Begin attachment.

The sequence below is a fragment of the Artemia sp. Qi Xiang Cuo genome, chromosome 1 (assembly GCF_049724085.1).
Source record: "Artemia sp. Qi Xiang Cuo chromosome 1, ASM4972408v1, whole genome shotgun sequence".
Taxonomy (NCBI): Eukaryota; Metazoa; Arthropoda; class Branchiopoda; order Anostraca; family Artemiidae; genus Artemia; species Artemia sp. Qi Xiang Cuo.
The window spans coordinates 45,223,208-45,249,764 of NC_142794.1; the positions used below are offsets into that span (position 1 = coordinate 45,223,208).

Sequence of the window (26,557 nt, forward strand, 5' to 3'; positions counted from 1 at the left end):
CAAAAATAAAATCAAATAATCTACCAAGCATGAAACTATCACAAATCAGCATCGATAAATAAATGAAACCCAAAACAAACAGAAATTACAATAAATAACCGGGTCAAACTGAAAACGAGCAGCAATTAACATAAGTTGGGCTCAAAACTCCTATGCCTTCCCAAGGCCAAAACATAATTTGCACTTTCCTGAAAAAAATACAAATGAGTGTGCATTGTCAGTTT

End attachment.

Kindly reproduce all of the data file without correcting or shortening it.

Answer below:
The sequence below is a fragment of the Artemia sp. Qi Xiang Cuo genome, chromosome 1 (assembly GCF_049724085.1).
Source record: "Artemia sp. Qi Xiang Cuo chromosome 1, ASM4972408v1, whole genome shotgun sequence".
Taxonomy (NCBI): Eukaryota; Metazoa; Arthropoda; class Branchiopoda; order Anostraca; family Artemiidae; genus Artemia; species Artemia sp. Qi Xiang Cuo.
The window spans coordinates 45,223,208-45,249,764 of NC_142794.1; the positions used below are offsets into that span (position 1 = coordinate 45,223,208).

Sequence of the window (26,557 nt, forward strand, 5' to 3'; positions counted from 1 at the left end):
CAAAAATAAAATCAAATAATCTACCAAGCATGAAACTATCACAAATCAGCATCGATAAATAAATGAAACCCAAAACAAACAGAAATTACAATAAATAACCGGGTCAAACTGAAAACGAGCAGCAATTAACATAAGTTGGGCTCAAAACTCCTATGCCTTCCCAAGGCCAAAACATAATTTGCACTTTCCTGAAAAAAATACAAATGAGTGTGCATTGTCAGTTT